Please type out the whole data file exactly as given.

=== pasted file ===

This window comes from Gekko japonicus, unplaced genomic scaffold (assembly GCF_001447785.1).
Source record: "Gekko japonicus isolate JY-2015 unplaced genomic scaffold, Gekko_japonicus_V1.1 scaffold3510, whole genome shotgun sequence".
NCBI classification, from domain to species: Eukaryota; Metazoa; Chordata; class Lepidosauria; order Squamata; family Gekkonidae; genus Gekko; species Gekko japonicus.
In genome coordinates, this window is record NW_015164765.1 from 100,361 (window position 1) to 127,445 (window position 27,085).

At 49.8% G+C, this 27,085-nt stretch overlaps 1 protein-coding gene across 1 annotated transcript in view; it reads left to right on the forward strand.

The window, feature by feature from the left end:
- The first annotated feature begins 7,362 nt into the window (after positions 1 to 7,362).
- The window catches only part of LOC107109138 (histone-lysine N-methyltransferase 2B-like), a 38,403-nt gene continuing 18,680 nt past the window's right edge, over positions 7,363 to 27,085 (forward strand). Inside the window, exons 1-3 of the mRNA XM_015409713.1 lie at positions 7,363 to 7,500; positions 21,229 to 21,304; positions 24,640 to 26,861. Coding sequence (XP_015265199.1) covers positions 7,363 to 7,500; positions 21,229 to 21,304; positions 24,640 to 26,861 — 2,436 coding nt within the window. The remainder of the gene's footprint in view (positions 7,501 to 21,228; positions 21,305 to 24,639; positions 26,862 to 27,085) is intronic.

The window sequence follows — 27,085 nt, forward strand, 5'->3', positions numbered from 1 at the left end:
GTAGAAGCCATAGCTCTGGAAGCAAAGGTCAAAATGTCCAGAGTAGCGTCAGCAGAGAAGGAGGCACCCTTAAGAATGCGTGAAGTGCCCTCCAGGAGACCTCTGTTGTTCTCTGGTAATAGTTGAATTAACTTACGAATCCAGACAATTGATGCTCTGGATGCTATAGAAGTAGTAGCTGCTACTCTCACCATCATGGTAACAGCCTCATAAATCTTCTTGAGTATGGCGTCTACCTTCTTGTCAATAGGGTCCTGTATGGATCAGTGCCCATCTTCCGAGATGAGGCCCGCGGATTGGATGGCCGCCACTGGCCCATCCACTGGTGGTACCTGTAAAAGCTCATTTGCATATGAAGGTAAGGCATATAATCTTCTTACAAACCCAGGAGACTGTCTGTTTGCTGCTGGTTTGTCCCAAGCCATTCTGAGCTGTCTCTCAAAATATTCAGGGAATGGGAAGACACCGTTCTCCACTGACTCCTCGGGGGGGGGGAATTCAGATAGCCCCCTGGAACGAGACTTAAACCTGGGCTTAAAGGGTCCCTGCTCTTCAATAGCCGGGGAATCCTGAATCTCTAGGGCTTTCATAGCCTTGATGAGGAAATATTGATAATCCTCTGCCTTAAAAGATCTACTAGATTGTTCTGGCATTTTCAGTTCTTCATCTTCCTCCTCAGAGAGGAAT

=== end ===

This window comes from Gekko japonicus, unplaced genomic scaffold (assembly GCF_001447785.1).
Source record: "Gekko japonicus isolate JY-2015 unplaced genomic scaffold, Gekko_japonicus_V1.1 scaffold3510, whole genome shotgun sequence".
NCBI classification, from domain to species: Eukaryota; Metazoa; Chordata; class Lepidosauria; order Squamata; family Gekkonidae; genus Gekko; species Gekko japonicus.
In genome coordinates, this window is record NW_015164765.1 from 100,361 (window position 1) to 127,445 (window position 27,085).

At 49.8% G+C, this 27,085-nt stretch overlaps 1 protein-coding gene across 1 annotated transcript in view; it reads left to right on the forward strand.

The window, feature by feature from the left end:
- The first annotated feature begins 7,362 nt into the window (after positions 1 to 7,362).
- The window catches only part of LOC107109138 (histone-lysine N-methyltransferase 2B-like), a 38,403-nt gene continuing 18,680 nt past the window's right edge, over positions 7,363 to 27,085 (forward strand). Inside the window, exons 1-3 of the mRNA XM_015409713.1 lie at positions 7,363 to 7,500; positions 21,229 to 21,304; positions 24,640 to 26,861. Coding sequence (XP_015265199.1) covers positions 7,363 to 7,500; positions 21,229 to 21,304; positions 24,640 to 26,861 — 2,436 coding nt within the window. The remainder of the gene's footprint in view (positions 7,501 to 21,228; positions 21,305 to 24,639; positions 26,862 to 27,085) is intronic.

The window sequence follows — 27,085 nt, forward strand, 5'->3', positions numbered from 1 at the left end:
GTAGAAGCCATAGCTCTGGAAGCAAAGGTCAAAATGTCCAGAGTAGCGTCAGCAGAGAAGGAGGCACCCTTAAGAATGCGTGAAGTGCCCTCCAGGAGACCTCTGTTGTTCTCTGGTAATAGTTGAATTAACTTACGAATCCAGACAATTGATGCTCTGGATGCTATAGAAGTAGTAGCTGCTACTCTCACCATCATGGTAACAGCCTCATAAATCTTCTTGAGTATGGCGTCTACCTTCTTGTCAATAGGGTCCTGTATGGATCAGTGCCCATCTTCCGAGATGAGGCCCGCGGATTGGATGGCCGCCACTGGCCCATCCACTGGTGGTACCTGTAAAAGCTCATTTGCATATGAAGGTAAGGCATATAATCTTCTTACAAACCCAGGAGACTGTCTGTTTGCTGCTGGTTTGTCCCAAGCCATTCTGAGCTGTCTCTCAAAATATTCAGGGAATGGGAAGACACCGTTCTCCACTGACTCCTCGGGGGGGGGGAATTCAGATAGCCCCCTGGAACGAGACTTAAACCTGGGCTTAAAGGGTCCCTGCTCTTCAATAGCCGGGGAATCCTGAATCTCTAGGGCTTTCATAGCCTTGATGAGGAAATATTGATAATCCTCTGCCTTAAAAGATCTACTAGATTGTTCTGGCATTTTCAGTTCTTCATCTTCCTCCTCAGAGAGGAAT